1990 Reds / Hall of Fame

Barry Larkin Compared to Other Hall of Fame Shortstops

In response to a request in the Hall of Fame thread Tuesday, I looked up Barry Larkin’s career numbers compared to 21 current Hall of Fame shortstops. If elected to the Hall, Larkin would rank 11th of the 22 shortstops in the number of games played.

As noted in the PDF file from the Reds, Larkin would rank in the Top 10 in most counting statistical categories, including hits, runs, doubles, homeruns, rbi, and stolen bases. These lists include total career stats for each player, not just the numbers that each player accumulated while playing shortstop.

I’ve compiled the career counting stats for Larkin and 21 hall of fame shortstops in the sortable table below. Data is from baseball-reference.com. If you point your mouse and click just to the right of any of the category headers, the table should sort for you on that category.

[table id=13 /]

Larkin would also rank in the top 10 for all the career rate stat categories, including an OPS+ better than Cal Ripken and Robin Yount. Larkin posted an OPS+ above 100 in 13 consecutive seasons.

[table id=14 /]

Jim Caple of ESPN.com wrote Wednesday on his opinions of the new HOF candidates and his intention to vote for Larkin this year.

I was already leaning toward voting for Larkin, and then I read what Jayson Stark wrote about him in “The Stark Truth,” his book about the most overrated and underrated players of all time. Stark points out that Larkin’s career batting average (.295) was 39 points higher than the average shortstop. His OPS was 137 points higher — 20 percent better — than the average shortstop. He was a great base stealer with some power (he was the first shortstop in the 30-30 club), a 12-time All-Star and a three-time Gold Glove winner despite playing in the same league as Ozzie Smith for much of his career. And he was the MVP in 1995. Sure, Larkin was hurt a lot but big deal. He still played a lot of games (2,180), and when he did, he was simply one of the best shortstops in history.

So he gets my vote.

9 thoughts on “Barry Larkin Compared to Other Hall of Fame Shortstops

  1. It’s also worth noting that Larkin was exclusively a shortstop, while others on this list spent some significant time at other, easier positions (I’m looking at you Banks, Yount, and Ripken).

  2. This is one of those not so rare times when stats don’t show the true value of the player. While, on the merit of his stats alone, he played well enough to get into the Hall, the reason I think he should be a first ballot is because of what he brought to the team. He was a leader that could be counted on on the field, a strong voice in the locker room, a GREAT team representative in the media. And… the more I watch him on the MLB network, the more impressed I am with his analysis (unlike the joker from the Ms next to him).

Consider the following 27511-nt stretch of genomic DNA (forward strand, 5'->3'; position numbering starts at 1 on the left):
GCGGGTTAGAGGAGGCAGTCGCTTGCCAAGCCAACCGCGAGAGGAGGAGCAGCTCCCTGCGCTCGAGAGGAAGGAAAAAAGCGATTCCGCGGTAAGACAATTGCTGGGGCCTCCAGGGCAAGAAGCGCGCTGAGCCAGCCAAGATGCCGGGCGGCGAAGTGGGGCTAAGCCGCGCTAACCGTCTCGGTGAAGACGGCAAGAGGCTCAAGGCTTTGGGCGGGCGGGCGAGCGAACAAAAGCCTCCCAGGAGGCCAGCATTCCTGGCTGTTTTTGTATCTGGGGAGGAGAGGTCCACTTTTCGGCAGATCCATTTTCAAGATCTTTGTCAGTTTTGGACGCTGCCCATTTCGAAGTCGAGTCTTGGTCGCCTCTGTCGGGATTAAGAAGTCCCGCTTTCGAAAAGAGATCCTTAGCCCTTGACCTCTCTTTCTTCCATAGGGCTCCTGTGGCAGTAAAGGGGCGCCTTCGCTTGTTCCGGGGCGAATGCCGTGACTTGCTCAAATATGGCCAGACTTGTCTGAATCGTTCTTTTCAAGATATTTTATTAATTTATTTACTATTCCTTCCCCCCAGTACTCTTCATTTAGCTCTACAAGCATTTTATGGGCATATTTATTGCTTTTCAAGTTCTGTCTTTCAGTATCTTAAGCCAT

3. Larkin is a no-brainer HoFer. The fact that it took reading a Jayson Stark article for this guy to realize it, doesn’t give me alot of confidence in the voters making the decision. Maybe they all read Stark and he’ll ease in.

  4. Bill James, who gets quite a bit of respect these days, ranks Larkin as the 6th greatest shortstop of all time. That ought to help.

  5. Super job on the charts, Greg. That’s some first-ballot Hall of Fame coding. Really great work.

  6. Awesome post Greg. It’s just a shame that it’ll take about 10 more years for 75% the morons that vote players into the HOF to figure out what everyone else already knows. Of the 10 SS that the BBWA have voted into the HOF, five have been voted in on the first ballot (Wagner, Banks, Yount, Ripken, and Smith), the other poor five guys voted in (Boudreau, Cronin, Appling, Aparicio, and Maranville) had to wait between 6 to 14 years for their numbers to improve while they were retired before they were good enough to be admitted. Thank goodness for the Veterans committee, they’ll have to clean up the mess the BBWA made yet again and vote Concepcion in, who also belongs.

  7. Miguel Tejade 12 full +26 games

    has 289avg 341OBP 1100+runs,2114hits ,421 Doubles, 285HR 1185 15 short of 1200 RBIs

    4th most hits RBis in decade:P
    He just because 3rd alltime in Hrs because Banks hit 277 of 512 at short the rest were at first

    5th longest games played streak in baseball history 1152

    1 of 3 shortstops to ever have 5 seasons in a row 100+RBIs 6in all btw

    1MVP AL

    2xDoubles NL 46 MLB 50

    1xRBI title MLB 150RBi and was most by a shortstop in 55 years and counting

    2x Sliver Slugger


    AS game MVP

    1200 double plays 5500ast even Jeters yet to reach with more years

    in just 12 seasons +26 call up games

  8. Pingback: Orlando Cabrera and Championship Shortstops | Redleg Nation

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